Here's the memo Apple CEO Tim Cook sent to employees after hitting $1 trillion

  • Apple Chief Executive Tim Cook said on Thursday that the iPhone maker's $1 trillion market capitalization was "not the most important measure" of the company's success.
  • Instead, he said, it was a result of its focus on its products, customers, and company values.
  • In a memo to Apple's more than 120,000 employees, Cook called the valuation a "significant milestone" that gave the company "much to be proud of."

Apple CEO Tim Cook said on Thursday that the iPhone maker's $1 trillion market capitalization was "not the most important measure" of the company's success but was instead a result of its focus on its products, customers and company values.

In a memo to Apple's more than 120,000 employees, Cook called the valuation a "significant milestone" that gave the company "much to be proud of." But he said it should not be the Cupertino, California, company's focus.

Here's the full memo, which was obtained by CNBC:

Team,

Today Apple passed a significant milestone. At our closing share price of $207.39, the stock market now values Apple at more than $1 trillion. While we have much to be proud of in this achievement, it's not the most important measure of our success. Financial returns are simply the result of Apple's innovation, putting our products and customers first, and always staying true to our values.

It's you, our team, that makes Apple great and our success is due to your hard work, dedication and passion. I am deeply humbled by what you do, and it's the privilege of a lifetime to work alongside you. I want to thank you from the bottom of my heart for all the late hours and extra trips, all the times you refuse to settle for anything less than excellence in our work together.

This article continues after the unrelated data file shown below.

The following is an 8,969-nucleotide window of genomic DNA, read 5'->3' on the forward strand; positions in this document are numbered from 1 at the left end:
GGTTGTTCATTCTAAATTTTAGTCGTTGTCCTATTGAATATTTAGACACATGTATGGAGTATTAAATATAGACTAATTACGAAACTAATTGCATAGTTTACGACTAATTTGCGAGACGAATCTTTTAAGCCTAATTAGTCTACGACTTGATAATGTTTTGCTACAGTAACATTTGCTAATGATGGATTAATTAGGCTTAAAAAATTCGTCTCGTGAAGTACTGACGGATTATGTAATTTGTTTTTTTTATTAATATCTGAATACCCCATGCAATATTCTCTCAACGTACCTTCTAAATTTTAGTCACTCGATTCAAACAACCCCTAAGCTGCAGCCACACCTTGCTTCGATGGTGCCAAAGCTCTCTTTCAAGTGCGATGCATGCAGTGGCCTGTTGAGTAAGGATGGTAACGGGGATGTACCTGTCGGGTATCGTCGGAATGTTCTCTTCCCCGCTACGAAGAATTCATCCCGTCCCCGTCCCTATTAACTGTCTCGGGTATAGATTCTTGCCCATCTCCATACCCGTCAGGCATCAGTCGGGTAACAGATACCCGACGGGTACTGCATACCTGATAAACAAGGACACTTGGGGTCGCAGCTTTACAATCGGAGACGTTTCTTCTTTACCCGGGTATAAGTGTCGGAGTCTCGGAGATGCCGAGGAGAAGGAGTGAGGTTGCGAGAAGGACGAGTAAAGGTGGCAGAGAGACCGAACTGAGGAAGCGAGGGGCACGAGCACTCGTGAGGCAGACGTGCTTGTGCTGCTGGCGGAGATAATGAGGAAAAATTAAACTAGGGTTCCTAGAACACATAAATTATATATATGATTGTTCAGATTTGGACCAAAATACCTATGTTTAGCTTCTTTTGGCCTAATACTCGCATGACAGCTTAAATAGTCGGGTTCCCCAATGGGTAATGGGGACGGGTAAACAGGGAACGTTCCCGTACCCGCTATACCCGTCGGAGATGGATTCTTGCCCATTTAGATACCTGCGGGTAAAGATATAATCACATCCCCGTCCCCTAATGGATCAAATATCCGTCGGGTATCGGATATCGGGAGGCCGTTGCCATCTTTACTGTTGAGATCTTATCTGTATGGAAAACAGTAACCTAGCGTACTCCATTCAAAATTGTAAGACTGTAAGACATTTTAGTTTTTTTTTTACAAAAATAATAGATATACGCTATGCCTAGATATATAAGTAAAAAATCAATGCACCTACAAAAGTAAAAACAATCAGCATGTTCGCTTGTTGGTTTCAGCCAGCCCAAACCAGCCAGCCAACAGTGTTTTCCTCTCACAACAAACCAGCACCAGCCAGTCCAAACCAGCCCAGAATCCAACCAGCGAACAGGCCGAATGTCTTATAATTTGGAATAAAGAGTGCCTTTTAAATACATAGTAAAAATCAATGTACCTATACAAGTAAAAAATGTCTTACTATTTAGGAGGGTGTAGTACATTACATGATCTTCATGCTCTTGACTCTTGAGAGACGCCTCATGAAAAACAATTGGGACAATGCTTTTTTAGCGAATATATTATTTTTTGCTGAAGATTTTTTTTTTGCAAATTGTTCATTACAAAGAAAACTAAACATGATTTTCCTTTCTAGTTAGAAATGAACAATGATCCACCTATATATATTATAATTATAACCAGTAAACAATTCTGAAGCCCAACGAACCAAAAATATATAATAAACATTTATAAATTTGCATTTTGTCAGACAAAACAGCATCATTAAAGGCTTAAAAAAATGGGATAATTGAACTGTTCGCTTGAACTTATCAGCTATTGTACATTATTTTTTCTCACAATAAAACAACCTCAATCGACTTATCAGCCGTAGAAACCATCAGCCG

Let's take this moment to thank our customers, our suppliers and business partners, the Apple developer community, our coworkers and all those who came before us at this remarkable company.

Steve founded Apple on the belief that the power of human creativity can solve even the biggest challenges — and that the people who are crazy enough to think they can change the world are the ones who do. In today's world, our mission is more important than ever. Our products not only create moments of surprise and delight, they empower people all around the globe to enrich their lives and the lives of others.

Just as Steve always did in moments like this, we should all look forward to Apple's bright future and the great work we'll do together.

Tim

Apple became the first publicly listed U.S. company to reach $1 trillion in market value Thursday, beating out e-commerce giant Amazon in a closely watched race.

The stock passed the historic threshold after posting a strong earnings report for the fiscal third quarter. As of Thursday's close, Apple had gained nearly 9 percent since the quarterly report after the bell Tuesday. The stock now accounts for 4 percent of the S&P 500.

Apple was founded in the late 1970s by Steve Jobs and went public in 1980 after helping usher in the era of the personal computer. One of three founders, Jobs was driven out of Apple in the mid-1980s, only to return a decade later and rescue the computer company from near bankruptcy.

In the two decades since, Apple has risen to become the most valuable company in the world by helping popularize yet another era in computing, the smart phone. The iPhone, introduced by Jobs in 2007, has sold more than one billion units.

—CNBC's Josh Lipton and Sara Salinas contributed to this report.